Cost: $10-45, the price really depends on where you live and how far the Pictus Catfish had to be imported. Most buyers should be able to find the Pictus Catfish for sale at the cheaper end of the price range.
Short Bio: The Pictus Catfish with its silver body, elegant lines, and black dots is a truly striking species. To see this fish at its best be sure to provide plenty of swimming space. When ever handling the Pictus Catfish be sure to avoid the pectoral fins. The pectoral fins are very sharp and serrated and will easily get snagged in nets, and can easily prick your skin, which is a short, but painful experience.
Moving the Pictus Catfish to your tank, or another tank:
Normally I don’t need to explain how to transfer a fish, but when dealing with the Pictus Catfish there is a little extra work that must be done to ensure the fishes safety as well as yours.
When your try to catch the Pictus Catfish don’t use a net. As mentioned before the pectoral fins will get snagged in the net. So what you do is take a jar, large bowl, or Tupperware of some kind and try to scoop up the Pictus Catfish. This helps to avoid the fins getting snagged and will give you a better chance of not getting poked.
They are fast, so have fun try to catch them 😀 I know that I always do ;).
Peru and Columbia.
Both males and females will roughly reach the length of 5.3 inches (13.5 cm).
The only method that I know of is venting, because there is not way to determined a Pictus Catfish’s gender by just looking at one.
The minimum tank measurements should be 36 x 12 x 12 inches ( 90 x 30 x 30 cm).
Temperature 71-79 degrees Fahrenheit (22-26 Celsius). The water should be of good quality, soft to medium hard, with a Ph reading of 5.6—7.0, which is slight acid to neutral.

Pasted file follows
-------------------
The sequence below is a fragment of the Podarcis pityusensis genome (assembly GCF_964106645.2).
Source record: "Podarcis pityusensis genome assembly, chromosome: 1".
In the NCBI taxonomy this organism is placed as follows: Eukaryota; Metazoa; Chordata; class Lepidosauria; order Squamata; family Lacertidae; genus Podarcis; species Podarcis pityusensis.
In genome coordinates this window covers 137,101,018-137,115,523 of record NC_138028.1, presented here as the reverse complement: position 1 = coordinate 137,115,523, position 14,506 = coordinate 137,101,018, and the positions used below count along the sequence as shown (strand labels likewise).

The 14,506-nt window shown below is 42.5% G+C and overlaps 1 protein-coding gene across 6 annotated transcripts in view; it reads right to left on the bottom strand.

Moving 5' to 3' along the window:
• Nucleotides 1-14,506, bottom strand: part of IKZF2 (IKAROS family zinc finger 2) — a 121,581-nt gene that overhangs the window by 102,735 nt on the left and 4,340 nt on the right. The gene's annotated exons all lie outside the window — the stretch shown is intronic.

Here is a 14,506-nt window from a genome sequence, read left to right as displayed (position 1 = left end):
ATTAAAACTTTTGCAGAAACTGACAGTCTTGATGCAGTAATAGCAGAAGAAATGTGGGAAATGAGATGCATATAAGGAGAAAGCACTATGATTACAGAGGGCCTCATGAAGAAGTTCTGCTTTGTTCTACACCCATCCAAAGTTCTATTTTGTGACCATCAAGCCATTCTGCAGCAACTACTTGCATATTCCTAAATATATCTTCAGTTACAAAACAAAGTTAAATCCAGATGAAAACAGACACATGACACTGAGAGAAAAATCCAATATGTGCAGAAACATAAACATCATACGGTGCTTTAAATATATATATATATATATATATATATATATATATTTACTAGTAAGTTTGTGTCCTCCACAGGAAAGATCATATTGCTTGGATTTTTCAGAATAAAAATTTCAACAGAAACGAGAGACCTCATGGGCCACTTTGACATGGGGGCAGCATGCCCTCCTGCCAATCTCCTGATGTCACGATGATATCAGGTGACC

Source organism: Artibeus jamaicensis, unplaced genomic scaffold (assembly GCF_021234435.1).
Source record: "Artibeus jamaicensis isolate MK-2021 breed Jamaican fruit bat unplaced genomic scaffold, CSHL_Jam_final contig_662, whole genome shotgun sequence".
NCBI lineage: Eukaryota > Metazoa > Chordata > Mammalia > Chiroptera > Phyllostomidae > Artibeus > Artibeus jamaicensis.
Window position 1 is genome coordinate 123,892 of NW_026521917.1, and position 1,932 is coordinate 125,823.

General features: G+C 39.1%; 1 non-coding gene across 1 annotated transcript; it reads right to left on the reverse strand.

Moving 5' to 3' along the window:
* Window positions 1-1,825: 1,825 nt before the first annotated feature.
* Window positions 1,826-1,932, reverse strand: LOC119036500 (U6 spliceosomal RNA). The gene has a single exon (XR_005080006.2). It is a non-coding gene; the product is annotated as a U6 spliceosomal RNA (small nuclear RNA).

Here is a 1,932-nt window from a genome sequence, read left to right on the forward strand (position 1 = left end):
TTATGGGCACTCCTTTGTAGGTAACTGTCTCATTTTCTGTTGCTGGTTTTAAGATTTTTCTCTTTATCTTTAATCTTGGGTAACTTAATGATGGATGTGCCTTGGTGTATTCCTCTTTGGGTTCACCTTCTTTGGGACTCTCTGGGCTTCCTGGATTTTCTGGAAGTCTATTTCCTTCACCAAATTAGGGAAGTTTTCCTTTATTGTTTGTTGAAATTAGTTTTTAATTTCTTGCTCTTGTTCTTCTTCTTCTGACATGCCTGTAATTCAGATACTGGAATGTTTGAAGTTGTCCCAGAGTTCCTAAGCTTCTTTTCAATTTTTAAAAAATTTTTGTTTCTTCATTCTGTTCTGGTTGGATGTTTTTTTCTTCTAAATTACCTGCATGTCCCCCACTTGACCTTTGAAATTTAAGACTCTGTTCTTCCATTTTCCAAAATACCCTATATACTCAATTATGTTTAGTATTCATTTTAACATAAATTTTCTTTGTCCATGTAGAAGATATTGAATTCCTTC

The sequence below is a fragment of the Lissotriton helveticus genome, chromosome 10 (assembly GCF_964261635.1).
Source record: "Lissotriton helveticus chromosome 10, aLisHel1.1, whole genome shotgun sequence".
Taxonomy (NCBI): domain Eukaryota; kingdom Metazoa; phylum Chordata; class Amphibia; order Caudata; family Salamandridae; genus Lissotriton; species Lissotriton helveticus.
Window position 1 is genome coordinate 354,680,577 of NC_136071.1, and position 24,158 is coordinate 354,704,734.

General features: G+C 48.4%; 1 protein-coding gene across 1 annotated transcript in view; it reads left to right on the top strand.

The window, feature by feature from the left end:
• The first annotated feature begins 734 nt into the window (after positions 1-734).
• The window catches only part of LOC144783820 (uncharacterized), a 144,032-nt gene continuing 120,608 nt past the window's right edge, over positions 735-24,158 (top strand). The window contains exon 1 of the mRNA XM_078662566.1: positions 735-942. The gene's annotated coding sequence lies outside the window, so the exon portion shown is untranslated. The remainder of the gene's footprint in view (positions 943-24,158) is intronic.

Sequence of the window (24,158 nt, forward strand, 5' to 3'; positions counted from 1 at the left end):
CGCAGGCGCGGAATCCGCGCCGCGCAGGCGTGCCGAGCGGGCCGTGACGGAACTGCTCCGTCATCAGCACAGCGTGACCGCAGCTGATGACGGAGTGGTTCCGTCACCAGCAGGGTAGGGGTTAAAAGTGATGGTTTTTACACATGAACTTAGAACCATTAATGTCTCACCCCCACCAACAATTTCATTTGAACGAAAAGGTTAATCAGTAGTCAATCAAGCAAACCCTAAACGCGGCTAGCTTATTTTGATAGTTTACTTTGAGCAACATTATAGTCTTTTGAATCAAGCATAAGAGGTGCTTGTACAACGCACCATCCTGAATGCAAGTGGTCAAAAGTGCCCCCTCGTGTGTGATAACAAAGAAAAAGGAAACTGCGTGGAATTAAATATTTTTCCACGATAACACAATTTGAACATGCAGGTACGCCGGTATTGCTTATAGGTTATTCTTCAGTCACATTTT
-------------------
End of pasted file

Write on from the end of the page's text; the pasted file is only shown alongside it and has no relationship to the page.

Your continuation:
The tank should be decorated with plants, and have many hiding places. To create some hiding places try using trees roots, and be sure to have plenty of open areas.
You should only keep around 4 in a single tank (that has the dimensions mentioned earlier).
The Pictus Catfish tends to utilize the entire tank, and so it’s not a bottom dweller or surface fish, it’s a fish that uses all areas of the tank.
In the wild will eat smaller fish, and insect larvae. In the aquarium will eat a wide range of foods. You can feed the Pictus Catfish fish pieces, frozen foods, tablets, flakes, and even small strips of beef.
If the Pictus Catfish is kept with tankmates that are at least half its size there is usually not problem and the Pictus Catfish is generalized as a peaceful fish. As mentioned before the Pictus Catfish will eat small fish in the wild, so just don’t have small fish species such as Characins as tankmates.
No known records of captive breeding. I once saw a documentary that showed wild Pictus Catfish breeding, and what the Pictus Catfish were doing was while a mouthbrooding cichlid was trying to scoop up eggs into its mouth the Pictus Catfish would fight a little bit with the cichlid while it layed its own eggs. Then the Pictus would swim away and the mouthbrooding cichlid would suck up the Pictus eggs, where they would hatch later on and eat the smaller cichlid fry that were hatching at the same time. Finally after eating all of the cichlid fry the Pictus babies would raise their dorsal, which would poke the mouthbrooder in the mouth and the Pitcus babies would swim out and start their own lives. Usually own 2-4 Pictus Catfish are born at a time.
If you have any information on the breeding the Pictus Catfish, please, feel free to leave a comment. You don’t need to join the site to leave a comment.